This article was first published on June 21, 2016 on the Practical Law In-House Blog (here).
At a recent panel I spoke at relating to the Modern Slavery Act (MSA), the Home Office representative was showered with questions regarding the transparency in supply chains provision (Section 54, MSA).
This provision requires companies with an annual turnover of over £36 million carrying on a business (or part of a business) in the UK to publish a slavery and human trafficking statement describing the steps it has taken in the year to ensure that slavery and human trafficking is not taking place in any of its supply chains or its own business. The audience was particularly interested in understanding how supply chain was defined, how far down the supply chain the legislation expected companies to look and the kinds of steps that would be deemed sufficient.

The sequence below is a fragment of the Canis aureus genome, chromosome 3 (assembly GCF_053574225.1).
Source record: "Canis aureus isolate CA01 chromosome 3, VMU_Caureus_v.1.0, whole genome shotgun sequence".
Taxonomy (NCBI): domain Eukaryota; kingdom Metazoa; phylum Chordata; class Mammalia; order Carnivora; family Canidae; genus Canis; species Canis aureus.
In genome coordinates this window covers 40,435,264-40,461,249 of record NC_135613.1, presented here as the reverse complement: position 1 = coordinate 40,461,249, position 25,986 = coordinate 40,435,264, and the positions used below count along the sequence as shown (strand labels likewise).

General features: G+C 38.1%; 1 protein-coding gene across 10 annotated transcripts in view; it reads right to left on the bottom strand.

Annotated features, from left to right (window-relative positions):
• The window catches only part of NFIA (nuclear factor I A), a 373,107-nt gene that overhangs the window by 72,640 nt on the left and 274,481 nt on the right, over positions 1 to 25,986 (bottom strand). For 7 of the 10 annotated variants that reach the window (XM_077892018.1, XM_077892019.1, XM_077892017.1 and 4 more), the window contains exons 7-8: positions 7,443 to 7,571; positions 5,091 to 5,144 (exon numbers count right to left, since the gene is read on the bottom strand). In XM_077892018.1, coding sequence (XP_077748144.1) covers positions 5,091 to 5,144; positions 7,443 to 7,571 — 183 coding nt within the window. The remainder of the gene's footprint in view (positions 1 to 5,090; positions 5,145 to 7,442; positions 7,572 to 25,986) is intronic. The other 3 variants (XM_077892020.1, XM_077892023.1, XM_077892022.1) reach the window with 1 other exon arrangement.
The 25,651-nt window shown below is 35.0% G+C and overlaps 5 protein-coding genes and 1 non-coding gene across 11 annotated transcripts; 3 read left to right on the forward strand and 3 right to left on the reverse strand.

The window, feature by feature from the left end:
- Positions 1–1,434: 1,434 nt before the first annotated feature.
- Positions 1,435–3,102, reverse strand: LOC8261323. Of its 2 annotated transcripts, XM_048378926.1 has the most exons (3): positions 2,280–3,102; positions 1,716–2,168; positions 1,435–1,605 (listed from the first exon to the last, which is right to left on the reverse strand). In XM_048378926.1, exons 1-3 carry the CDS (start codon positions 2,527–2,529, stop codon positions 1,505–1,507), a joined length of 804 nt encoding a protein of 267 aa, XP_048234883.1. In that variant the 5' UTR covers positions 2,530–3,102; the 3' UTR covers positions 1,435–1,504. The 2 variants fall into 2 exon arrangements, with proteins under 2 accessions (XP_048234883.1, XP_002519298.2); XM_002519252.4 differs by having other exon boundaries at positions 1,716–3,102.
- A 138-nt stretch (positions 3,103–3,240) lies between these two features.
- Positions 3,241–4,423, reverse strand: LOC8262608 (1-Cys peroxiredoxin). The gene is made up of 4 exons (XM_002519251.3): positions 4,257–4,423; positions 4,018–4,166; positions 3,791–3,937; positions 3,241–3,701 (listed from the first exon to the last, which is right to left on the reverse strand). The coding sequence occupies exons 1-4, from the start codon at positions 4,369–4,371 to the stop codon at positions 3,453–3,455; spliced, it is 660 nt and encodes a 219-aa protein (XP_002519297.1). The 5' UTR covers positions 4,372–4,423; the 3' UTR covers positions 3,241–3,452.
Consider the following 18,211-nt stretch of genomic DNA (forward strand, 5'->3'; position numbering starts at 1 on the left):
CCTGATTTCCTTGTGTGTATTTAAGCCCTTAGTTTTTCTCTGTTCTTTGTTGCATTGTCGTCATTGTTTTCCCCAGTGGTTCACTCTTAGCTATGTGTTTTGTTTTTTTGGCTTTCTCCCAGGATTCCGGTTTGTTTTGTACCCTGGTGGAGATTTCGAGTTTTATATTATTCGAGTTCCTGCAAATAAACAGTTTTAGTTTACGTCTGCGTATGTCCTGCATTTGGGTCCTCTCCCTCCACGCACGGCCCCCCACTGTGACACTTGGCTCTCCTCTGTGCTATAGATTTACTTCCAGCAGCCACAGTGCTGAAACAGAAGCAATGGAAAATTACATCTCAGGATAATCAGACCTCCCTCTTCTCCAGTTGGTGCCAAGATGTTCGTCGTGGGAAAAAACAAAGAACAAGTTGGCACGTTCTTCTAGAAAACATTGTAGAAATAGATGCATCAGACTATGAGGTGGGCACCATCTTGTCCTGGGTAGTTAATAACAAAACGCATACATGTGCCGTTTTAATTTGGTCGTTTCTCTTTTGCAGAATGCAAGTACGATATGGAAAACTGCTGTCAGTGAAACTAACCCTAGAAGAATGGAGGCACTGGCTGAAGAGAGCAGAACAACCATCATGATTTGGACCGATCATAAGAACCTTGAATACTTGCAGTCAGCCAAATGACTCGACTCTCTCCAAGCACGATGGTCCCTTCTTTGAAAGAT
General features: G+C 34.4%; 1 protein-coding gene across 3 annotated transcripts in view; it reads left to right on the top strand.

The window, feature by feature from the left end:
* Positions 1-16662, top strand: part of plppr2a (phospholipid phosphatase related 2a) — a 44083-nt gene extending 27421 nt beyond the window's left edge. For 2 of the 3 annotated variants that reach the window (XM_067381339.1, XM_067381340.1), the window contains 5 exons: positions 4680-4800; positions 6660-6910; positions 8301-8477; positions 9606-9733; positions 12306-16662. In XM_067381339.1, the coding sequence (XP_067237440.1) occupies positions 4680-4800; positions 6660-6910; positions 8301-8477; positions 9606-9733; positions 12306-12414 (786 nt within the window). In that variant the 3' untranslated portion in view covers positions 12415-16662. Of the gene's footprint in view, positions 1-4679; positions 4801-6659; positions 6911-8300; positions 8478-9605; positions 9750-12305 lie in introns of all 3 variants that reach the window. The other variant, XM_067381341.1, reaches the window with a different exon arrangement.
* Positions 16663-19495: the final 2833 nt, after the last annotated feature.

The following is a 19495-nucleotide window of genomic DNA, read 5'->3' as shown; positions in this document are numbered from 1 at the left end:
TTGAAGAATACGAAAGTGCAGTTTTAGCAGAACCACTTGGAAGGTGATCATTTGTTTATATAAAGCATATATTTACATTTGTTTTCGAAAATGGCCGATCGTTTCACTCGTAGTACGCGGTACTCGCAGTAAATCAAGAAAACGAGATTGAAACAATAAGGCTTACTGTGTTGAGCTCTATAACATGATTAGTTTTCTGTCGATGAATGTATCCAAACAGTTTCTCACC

Analysis of the early slavery and human trafficking statements produced has, so far and with a few exceptions, suggested that companies are falling below expectations, with just nine of the 75 statements analysed meeting the requirements on information (see research by the Business & Human Rights Resource Centre and CORE Coalition).
Ordinary statutory interpretation approaches aren’t working
What I suspect is happening here is that the majority of lawyers are interpreting this provision as they would any other piece of legislation; they are analysing the legislative text and resorting to legal definitions and parliamentary debates to help inform what compliance looks like.
However, this law is different. The transparency in supply chains provision is one of the most recent and striking examples of hard law heavily inspired by soft law – international guidance on expected behaviour.